Cloud identity management helps you do you across multiple applications
This feature first appeared in the Spring 2018 issue of Certification Magazine. Click here to get your own print or digital copy.
It seems that lately everyone is talking about online anonymity. But what about the other side of that equation? What about “proving” that you are who you say you are. One of the best ways of doing that is the technology at the lies at the heart of the emerging field of “cloud identity” management.
Cloud identity refers to your username, password, and usually an additional security item, like a secret question, all bundled into one package and tracked across different environments. It’s how secure organizations like banks and retail outlets recognize and interact with you online.
Identity management across cloud or hybrid environments is called Identity as a Service (IDaaS) or Identity and Access Management (IAM). A lot of vendors are looking to capitalize on it and a lot of companies see it as a robust, scalable solution for managing all their users’ cloud identities. Currently, most services offer Single-SignOn (SSO) using the same multifactor authentication (MFA) login IDs for all their systems.
How did we get here?
Say you manage an environment with 500 users. You run a large Windows network with approximately 200 servers, some in the cloud and some on-site. You’re running between eight and 10 SaaS applications, like S/4 Hana, AWS, and so forth. It’s a Windows shop, so you run Microsoft’s Active Directory and every user has a username and password to access the computer and the network.
You hire a consultant to beef up your security and, because of all the reports in the news, he recommends multifactor authentication. MFA works by adding a layer of security to a username and password, such as a text to your phone with a code you need to enter, or a secret question to answer after entering your username and password. MFA is the base item you need to start on your road to a cloud identity service.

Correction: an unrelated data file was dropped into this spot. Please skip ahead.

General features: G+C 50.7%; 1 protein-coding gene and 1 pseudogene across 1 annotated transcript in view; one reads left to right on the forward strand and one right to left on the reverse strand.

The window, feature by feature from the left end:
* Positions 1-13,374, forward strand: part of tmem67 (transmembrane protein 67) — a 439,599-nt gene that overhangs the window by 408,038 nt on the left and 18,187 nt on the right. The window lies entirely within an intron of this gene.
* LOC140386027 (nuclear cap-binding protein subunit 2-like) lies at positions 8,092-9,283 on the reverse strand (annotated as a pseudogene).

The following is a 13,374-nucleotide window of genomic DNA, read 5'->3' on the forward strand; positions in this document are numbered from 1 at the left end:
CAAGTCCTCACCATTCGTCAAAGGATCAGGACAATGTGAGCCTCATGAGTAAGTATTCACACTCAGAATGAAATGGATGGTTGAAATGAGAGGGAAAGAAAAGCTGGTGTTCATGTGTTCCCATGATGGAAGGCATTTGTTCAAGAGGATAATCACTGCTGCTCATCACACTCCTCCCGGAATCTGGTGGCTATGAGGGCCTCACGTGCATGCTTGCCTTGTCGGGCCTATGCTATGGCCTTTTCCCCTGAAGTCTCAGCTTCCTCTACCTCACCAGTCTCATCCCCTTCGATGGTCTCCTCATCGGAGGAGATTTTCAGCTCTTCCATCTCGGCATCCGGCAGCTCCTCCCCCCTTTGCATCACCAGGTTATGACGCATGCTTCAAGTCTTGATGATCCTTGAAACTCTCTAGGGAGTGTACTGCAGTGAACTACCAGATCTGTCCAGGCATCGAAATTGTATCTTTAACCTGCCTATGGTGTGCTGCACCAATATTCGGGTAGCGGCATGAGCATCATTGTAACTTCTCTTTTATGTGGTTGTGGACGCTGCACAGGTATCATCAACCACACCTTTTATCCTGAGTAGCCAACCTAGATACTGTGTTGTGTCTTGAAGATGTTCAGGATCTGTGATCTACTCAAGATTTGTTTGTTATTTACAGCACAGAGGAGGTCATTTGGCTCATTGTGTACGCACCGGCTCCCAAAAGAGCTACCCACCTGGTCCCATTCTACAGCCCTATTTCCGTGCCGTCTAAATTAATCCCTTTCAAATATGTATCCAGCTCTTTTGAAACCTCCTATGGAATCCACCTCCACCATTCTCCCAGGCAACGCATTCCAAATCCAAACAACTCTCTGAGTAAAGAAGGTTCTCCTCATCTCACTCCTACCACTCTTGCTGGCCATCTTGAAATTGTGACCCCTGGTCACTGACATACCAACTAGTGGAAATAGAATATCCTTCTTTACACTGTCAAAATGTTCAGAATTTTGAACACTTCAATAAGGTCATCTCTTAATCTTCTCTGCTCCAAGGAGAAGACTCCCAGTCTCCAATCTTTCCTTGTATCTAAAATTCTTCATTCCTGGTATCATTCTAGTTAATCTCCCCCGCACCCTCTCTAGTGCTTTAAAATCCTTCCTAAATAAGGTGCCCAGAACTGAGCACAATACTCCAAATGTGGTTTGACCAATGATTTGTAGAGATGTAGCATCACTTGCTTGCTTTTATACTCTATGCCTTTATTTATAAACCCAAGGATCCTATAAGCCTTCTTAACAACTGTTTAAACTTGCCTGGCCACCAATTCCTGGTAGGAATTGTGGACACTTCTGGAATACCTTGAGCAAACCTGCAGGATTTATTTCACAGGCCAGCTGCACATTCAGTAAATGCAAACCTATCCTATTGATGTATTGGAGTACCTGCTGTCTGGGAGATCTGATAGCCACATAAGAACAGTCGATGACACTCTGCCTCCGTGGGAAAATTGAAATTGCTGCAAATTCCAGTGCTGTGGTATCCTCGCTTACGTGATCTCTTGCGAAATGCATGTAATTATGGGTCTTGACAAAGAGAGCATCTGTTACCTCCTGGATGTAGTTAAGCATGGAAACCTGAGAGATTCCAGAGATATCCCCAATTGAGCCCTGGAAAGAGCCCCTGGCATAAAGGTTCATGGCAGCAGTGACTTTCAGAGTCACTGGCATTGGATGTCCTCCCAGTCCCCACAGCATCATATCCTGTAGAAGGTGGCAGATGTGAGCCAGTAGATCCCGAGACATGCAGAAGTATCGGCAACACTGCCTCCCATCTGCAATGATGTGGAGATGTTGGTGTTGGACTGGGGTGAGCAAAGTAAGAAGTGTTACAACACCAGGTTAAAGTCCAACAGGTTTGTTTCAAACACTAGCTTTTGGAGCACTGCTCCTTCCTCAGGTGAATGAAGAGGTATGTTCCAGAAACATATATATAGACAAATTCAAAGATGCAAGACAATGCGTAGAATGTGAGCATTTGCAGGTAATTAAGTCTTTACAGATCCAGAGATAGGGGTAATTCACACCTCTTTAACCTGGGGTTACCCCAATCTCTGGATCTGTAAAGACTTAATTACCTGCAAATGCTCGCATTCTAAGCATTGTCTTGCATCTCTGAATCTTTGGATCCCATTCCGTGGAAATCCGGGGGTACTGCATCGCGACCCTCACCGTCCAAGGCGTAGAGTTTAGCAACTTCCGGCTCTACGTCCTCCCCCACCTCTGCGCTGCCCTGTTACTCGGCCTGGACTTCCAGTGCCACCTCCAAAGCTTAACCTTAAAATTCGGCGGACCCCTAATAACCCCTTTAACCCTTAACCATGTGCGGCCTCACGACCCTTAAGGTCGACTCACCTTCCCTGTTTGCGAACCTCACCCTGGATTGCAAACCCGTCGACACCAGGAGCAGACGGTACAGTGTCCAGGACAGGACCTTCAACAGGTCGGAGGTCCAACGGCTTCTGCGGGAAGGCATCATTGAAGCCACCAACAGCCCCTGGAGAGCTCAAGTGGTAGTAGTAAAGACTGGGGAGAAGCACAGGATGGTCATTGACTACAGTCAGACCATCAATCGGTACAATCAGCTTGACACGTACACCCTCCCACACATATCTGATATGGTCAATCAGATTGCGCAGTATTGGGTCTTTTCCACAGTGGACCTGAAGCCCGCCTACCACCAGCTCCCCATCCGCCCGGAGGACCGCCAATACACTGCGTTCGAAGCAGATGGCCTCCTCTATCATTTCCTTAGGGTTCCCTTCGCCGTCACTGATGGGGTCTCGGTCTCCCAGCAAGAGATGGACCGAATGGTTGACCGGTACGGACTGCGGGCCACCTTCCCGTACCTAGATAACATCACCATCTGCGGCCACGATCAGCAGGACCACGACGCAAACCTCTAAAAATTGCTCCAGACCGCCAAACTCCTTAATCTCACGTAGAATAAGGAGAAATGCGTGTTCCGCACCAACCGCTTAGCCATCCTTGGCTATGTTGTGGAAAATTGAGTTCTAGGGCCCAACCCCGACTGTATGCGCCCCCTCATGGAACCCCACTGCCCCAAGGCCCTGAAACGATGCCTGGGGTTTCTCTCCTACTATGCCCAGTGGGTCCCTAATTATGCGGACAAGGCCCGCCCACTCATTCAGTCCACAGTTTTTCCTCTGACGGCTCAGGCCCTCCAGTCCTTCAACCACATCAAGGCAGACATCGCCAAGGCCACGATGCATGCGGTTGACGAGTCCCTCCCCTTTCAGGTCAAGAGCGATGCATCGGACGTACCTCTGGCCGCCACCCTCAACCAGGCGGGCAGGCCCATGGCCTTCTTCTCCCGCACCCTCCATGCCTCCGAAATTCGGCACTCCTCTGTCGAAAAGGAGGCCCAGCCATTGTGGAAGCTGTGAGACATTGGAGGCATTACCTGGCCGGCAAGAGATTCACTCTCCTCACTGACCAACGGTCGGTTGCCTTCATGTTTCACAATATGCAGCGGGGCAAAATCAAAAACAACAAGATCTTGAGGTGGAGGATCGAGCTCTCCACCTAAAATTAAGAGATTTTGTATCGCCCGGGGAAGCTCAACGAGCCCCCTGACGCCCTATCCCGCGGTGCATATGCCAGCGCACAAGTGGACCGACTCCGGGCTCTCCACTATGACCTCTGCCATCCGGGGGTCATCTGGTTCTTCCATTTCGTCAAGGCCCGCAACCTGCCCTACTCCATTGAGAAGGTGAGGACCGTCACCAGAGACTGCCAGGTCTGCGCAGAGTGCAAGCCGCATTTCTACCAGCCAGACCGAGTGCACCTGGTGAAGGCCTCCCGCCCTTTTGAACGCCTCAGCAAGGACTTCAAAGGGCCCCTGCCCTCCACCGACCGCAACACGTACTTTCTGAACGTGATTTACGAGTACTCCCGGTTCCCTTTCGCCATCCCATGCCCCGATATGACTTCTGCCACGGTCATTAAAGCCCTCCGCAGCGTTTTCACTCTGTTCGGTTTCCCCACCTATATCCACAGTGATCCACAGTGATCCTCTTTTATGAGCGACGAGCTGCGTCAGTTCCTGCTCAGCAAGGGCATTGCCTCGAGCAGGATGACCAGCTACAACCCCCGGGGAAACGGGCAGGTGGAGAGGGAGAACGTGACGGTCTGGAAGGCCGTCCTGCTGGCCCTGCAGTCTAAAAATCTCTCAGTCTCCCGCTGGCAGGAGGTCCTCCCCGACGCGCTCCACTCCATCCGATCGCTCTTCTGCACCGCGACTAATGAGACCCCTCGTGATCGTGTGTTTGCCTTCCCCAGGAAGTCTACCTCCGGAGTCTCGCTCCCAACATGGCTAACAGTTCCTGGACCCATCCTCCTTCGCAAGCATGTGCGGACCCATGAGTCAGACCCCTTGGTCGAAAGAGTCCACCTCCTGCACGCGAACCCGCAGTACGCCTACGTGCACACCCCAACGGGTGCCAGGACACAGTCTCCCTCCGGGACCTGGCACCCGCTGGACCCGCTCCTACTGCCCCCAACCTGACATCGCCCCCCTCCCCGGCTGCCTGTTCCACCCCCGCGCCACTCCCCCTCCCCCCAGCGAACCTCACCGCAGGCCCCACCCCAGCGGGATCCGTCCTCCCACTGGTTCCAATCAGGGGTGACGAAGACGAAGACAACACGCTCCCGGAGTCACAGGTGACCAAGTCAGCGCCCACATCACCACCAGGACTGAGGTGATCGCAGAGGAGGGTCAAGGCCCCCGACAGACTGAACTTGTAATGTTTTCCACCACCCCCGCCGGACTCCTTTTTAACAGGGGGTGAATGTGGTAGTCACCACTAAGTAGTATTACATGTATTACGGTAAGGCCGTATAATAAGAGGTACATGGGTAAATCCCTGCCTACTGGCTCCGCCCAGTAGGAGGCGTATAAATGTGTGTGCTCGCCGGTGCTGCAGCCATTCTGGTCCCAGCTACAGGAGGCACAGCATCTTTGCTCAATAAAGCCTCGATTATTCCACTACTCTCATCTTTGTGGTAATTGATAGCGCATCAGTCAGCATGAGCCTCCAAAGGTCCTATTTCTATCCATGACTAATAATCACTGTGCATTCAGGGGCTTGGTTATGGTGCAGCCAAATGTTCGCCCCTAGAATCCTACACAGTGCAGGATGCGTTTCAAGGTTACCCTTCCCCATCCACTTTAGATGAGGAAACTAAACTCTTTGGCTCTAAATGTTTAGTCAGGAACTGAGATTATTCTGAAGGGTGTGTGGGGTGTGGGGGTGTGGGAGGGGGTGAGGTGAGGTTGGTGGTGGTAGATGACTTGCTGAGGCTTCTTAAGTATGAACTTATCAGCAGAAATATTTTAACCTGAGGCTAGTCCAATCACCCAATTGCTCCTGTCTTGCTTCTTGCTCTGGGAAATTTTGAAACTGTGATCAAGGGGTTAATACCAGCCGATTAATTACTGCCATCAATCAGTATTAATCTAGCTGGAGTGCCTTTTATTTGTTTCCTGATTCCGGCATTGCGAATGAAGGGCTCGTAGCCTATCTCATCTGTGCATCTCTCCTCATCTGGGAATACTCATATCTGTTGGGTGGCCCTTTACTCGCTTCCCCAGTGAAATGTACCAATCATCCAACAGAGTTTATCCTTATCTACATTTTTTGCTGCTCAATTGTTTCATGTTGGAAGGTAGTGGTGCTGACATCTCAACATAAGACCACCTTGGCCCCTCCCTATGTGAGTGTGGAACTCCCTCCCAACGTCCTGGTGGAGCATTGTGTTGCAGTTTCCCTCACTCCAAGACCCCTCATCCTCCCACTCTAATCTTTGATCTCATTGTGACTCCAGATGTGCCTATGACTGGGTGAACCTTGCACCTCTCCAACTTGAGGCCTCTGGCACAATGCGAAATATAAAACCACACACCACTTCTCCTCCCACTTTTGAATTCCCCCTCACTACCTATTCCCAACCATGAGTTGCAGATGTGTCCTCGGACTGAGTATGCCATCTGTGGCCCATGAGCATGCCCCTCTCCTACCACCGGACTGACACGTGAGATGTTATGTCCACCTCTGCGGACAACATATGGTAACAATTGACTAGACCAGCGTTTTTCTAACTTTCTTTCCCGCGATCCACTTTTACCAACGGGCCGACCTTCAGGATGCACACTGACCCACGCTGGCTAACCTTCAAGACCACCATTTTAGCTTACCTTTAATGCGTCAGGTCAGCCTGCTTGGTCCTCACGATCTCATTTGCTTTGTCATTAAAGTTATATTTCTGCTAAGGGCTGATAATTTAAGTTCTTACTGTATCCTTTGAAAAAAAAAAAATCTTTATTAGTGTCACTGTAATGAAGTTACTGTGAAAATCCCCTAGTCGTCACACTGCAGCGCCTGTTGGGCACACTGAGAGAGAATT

SSO uses a single username, password, and MFA for everything and is what most people associate with cloud identity. SSO permits a user to use one set of login credentials to access multiple applications. The service authenticates the end user for all applications. It grants users rights on all systems, so it passes all the way through. On the provider’s side, SSO is helpful for logging user activities as well as monitoring business accounts.
Although many organizations may understand what cloud identity is — sort of — some still find it hard to see where it fits with their current environment. It’s much more than SSO or MFA; it is the complete management of your virtual persona across your public facing landscape.
Understanding the new environment
In today’s workplace, and with the distribution of systems everywhere, the need for MFA and a central cloud identity is paramount. You cannot expect to remain unhacked if you do not have a service managing your MFA and your cloud identity.
I will talk more about the available services in a bit, but remember that you have some SaaS environments. Your business is probably running S/4 Hana, SAP’s cloud offering. Business personnel have remote access to the services via a virtual private network (VPN). There are all these varied applications and tons of open gateways easily accessible with just a username and password.
The top vector of attack right now is through username and password access. Most users know the length trick, to make your password very long, and complexity trick, to load up your password with funky characters or random numbers. Very few, however, know or understand how a cloud identity management system works or why you would need one.
If you want to kick off a project or effort to get this service into your organization, you need to start with education. The bosses, the users, the engineers all need to know what you intend to do and why it’s being done. Since cybersecurity is for everyone, this should not require a lengthy learning curve or in-depth justification.
Ready, set … IDaaS